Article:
In some ways, Ann is like Martin Scorsese or, closer to home, Johnnie To. She has something to say, but she’d rather have a writer to put all those ideas into a script – or, in some cases, to find an existent written text which fits her thinking. And she happens to have worked with some of the best screenwriters of her generation: Joyce Chan (The Secret, Spooky Bunch, Boat People), Wu Nien-jin (Song of the Exile), Ivy Ho (July Rhapsody), Li Qiang (The Golden Era) and Wang Anyi (Love After Love).
(3) She doesn’t work with the same people for a long time
Unlike many of her similarly seasoned peers, Ann doesn’t work out of a grand office with an army of assistants at her disposal; mostly, she works alone in the petite office of her company, Class Productions, in the downtown neighbourhood of Wan Chai. She doesn’t have a constant array of actors she works regularly with. Her forte lies with her dexterity in working with collaborators and transforming their ideas and performances into her own image.
And her collaborators are very good indeed. Apart from the splendid screenwriters (with whom she would work for a few years), her actresses are simply stellar. Hong Kong cinema stalwart Josephine Siao won a Best Actress award at the Berlinale with Summer Snow; Loretta Lee showed her real dramatic credentials with her Golden Horses win with Ordinary Heroes; and long-overlooked veterans Paw Hei-ching and Deanie Yip hitting late-career highs with The Way We Are and A Simple Life. The leads shine bright, brighter than the director sometimes.
(4) She doesn’t like to travel
When I first helped the festival to approach Ann about the possibility of her presence at Nantes, she was hesitant. Not that because she doesn’t feel honored, but she said her 76-year- old body couldn’t handle long-haul travel that well anymore. She did manage to get herself together to brave the odd transcontinental flight, such as when she went to pick up her Lifetime Achievement Award at the Venice Film Festival in 2020. She also said she’s always on the go: a planning of a project there, post-production of another elsewhere, and maybe some local promotion of a new release too. As you read this, she’s preoccupied with the domestic and Taiwanese roll-out of Elegies, a documentary about Hong Kong poets living far and wide across Asia.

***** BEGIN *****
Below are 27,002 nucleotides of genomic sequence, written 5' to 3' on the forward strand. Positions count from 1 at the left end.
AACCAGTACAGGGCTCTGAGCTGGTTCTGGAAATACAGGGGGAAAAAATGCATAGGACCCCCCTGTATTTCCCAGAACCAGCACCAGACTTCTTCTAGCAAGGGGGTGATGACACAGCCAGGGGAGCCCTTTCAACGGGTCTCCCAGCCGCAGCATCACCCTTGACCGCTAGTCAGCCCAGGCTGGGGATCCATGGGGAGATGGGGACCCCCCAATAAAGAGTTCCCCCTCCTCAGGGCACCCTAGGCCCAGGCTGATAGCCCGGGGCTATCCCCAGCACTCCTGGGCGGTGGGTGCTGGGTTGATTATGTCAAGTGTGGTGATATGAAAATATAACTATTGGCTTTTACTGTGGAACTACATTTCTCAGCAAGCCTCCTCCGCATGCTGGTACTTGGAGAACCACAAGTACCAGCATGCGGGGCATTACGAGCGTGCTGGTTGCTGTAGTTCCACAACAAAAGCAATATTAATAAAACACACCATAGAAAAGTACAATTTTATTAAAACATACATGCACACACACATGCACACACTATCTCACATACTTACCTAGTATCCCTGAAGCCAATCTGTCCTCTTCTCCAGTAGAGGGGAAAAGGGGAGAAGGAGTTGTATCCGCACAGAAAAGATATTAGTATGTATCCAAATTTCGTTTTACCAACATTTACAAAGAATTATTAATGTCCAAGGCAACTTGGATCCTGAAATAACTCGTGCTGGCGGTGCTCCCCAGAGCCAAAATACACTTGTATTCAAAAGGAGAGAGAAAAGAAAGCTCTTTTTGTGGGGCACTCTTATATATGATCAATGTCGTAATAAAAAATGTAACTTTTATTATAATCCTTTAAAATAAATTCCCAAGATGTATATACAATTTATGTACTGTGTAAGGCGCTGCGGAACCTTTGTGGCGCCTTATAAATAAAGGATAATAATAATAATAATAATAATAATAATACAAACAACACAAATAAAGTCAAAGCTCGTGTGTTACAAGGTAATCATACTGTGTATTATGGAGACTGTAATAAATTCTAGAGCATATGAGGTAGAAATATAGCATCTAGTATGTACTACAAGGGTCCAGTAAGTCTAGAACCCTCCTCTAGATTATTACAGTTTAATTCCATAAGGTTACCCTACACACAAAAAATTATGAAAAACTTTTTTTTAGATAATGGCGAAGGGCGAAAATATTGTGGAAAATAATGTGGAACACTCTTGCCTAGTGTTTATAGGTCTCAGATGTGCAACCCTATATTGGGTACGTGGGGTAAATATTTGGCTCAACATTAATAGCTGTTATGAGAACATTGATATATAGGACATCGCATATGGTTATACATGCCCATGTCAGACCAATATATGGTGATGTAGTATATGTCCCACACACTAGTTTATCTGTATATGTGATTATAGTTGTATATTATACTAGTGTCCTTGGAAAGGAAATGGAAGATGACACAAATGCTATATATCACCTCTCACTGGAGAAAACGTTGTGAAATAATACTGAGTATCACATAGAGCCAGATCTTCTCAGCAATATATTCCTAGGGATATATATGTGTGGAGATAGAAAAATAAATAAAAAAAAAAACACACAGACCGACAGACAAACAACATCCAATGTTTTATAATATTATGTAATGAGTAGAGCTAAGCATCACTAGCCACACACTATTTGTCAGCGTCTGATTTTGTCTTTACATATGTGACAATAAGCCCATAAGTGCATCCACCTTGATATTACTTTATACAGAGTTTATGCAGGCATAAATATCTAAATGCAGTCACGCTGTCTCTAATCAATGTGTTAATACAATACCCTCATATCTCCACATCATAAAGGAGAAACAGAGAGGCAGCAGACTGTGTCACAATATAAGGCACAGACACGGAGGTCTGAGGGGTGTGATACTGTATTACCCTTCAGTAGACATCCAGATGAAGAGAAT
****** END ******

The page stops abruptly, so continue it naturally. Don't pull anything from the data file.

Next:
But Ann was among the first of her New Wave generation whose work ventured overseas: Her second and third features, The Story of Woo Viet and Boat People, premiered at Cannes back in 1982 and 1983. But Ann never comes across as someone very enamoured about the spotlight. A couple of years back, after the release of The Golden Era, I asked Ann whether she’s going to take a break after the torturous, long-winding production of that film.
No, she shot back sharply: there’s so much she’d still like to do, and she’s not going to lose any time before it runs out altogether.
Chain smokers do hate flying, and that’s probably why Ann is reluctant to go on long trips. Sometimes I wonder whether Ann’s most comfortable place at a premiere of her film is actually outside the cinema, where she could take a drag, relax – or maybe even have a chat with similarly nicotine-needing audience members.
Maybe it’s partly because of all this – her hesitation to fly, to meet and greet, to be locked in a room talking about things she might have talked about multiple times before, or even to take care of films she made many many moons ago – that her work remains comparatively underappreciated abroad. So it’s a joy that her diverse filmography could be celebrated at the 3 Continents this year – a showcase of her state of mind, and also the change in the state of things in Hong Kong across the most tumultuous decades of its existence.
Clarence Tsui is a Hong Kong-based journalist, film critic and festival programmer.